Bourbon from Bourbon County?

We woke up. Simple as that.

After 95 years without any legal bourbon production, we opened our doors. 95 years. At some point over the summer of 2013, we decided we needed to fix that problem. We had the will to do it, just not the knowledge. You read that right, we didn’t know what we were doing.

The story really picks up the day that our UPS driver brought a copy of The Kings County Distillery Guide to Urban Moonshining I had preordered from Amazon. I read it cover to cover in one sitting. Neglected all kinds of things. One point to be clear, my wife blames all of this distillery business on the guys from Kings County. If you are reading, Colin and Dave, my wife says thanks a lot.

Their book gave me courage. Courage to try this on a small scale. Courage to step out and correct the problem I saw. It also gave me a base knowledge on what the hell I was doing. It all became so clear…kind of. We could get started on a small scale with small stills from our friends down at Hillbilly Stills and change history.

Home of Hartfield & Co., formerly The Gentleman Distillery, from 2014–2016.

We found an old building that we loved. It had beautiful hardwood floors, huge windows, brick walls and most of all it was on Main Street here in Paris. We wanted to take a huge step into making Bourbon, but we also wanted to be part of the community. We wanted to feel the vibrance of the downtown activities and the liveliness that comes with a small town. This was going to be home.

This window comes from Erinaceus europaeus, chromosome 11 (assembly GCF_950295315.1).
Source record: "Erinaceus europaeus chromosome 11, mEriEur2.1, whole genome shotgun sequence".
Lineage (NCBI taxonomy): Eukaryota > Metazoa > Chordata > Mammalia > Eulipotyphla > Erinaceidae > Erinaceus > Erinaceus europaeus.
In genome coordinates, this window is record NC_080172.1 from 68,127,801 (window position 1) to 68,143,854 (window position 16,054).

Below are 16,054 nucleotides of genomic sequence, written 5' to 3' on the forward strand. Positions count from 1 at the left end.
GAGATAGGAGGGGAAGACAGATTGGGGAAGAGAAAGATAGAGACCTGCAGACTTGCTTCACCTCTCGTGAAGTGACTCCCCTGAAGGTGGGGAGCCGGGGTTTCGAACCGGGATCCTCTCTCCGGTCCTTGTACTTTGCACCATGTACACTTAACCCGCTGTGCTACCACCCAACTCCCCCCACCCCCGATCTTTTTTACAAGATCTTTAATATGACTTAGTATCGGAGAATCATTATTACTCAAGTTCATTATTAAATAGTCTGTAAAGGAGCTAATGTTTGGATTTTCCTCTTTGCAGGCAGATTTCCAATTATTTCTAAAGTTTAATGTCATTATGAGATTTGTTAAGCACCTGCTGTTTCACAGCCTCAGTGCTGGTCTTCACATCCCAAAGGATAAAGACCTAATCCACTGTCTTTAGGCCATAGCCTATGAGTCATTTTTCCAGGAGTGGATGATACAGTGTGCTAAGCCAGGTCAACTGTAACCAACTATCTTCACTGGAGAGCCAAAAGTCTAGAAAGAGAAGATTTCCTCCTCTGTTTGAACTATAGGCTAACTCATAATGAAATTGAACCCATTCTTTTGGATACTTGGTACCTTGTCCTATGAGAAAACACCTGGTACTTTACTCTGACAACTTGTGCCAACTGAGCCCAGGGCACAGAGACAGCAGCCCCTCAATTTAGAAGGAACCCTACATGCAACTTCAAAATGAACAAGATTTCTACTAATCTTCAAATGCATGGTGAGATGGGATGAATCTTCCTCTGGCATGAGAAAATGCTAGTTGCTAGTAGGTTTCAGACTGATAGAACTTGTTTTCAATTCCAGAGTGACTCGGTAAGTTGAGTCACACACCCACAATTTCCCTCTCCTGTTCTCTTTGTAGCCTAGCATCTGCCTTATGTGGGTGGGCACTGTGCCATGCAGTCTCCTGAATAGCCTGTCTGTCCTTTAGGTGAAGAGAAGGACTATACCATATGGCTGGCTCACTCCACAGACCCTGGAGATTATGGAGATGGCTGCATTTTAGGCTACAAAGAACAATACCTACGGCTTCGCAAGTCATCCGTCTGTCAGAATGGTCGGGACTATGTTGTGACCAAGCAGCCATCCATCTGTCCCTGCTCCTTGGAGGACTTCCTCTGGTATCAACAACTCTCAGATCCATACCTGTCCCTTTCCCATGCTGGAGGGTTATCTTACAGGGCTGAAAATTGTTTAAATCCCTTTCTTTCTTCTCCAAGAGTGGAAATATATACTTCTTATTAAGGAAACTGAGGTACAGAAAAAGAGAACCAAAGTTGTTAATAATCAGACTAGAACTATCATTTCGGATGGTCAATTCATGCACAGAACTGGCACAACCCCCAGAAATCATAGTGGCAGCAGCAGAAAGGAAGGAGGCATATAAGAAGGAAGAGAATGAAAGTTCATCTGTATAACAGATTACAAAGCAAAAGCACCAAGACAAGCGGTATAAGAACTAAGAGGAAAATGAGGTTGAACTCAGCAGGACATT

Our final license was approved September 9th, 2014 at 12:32 pm. Not that we were keeping track. At that moment, we walked over and started turning things on. Rum and vodka was first, like so many craft distilleries across the country, while we figured out what we wanted to say with our Bourbon.

There’s an important idea running through our thought process. We were starting the first distillery in Bourbon County since 1919 and while that was the driving factor, we didn’t want to make liquor that tasted like everyone else. But, having no experience in the distilling world, we found the best path to understanding what direction we wanted to take with our flavor profile is what we in the industry call research.

It’s a fantastic thing when a trip to the liquor store can be counted as a business expense. That’s exactly what we did. Bought a bunch of different types of spirits and started tasting, comparing what we were tasting to the reviews online and training our palate at the same time. Through our “research”, we landed on something we felt like could be unique and stand out in an already overcrowded bourbon landscape.

Now came the hard part, trying to actually make it a reality.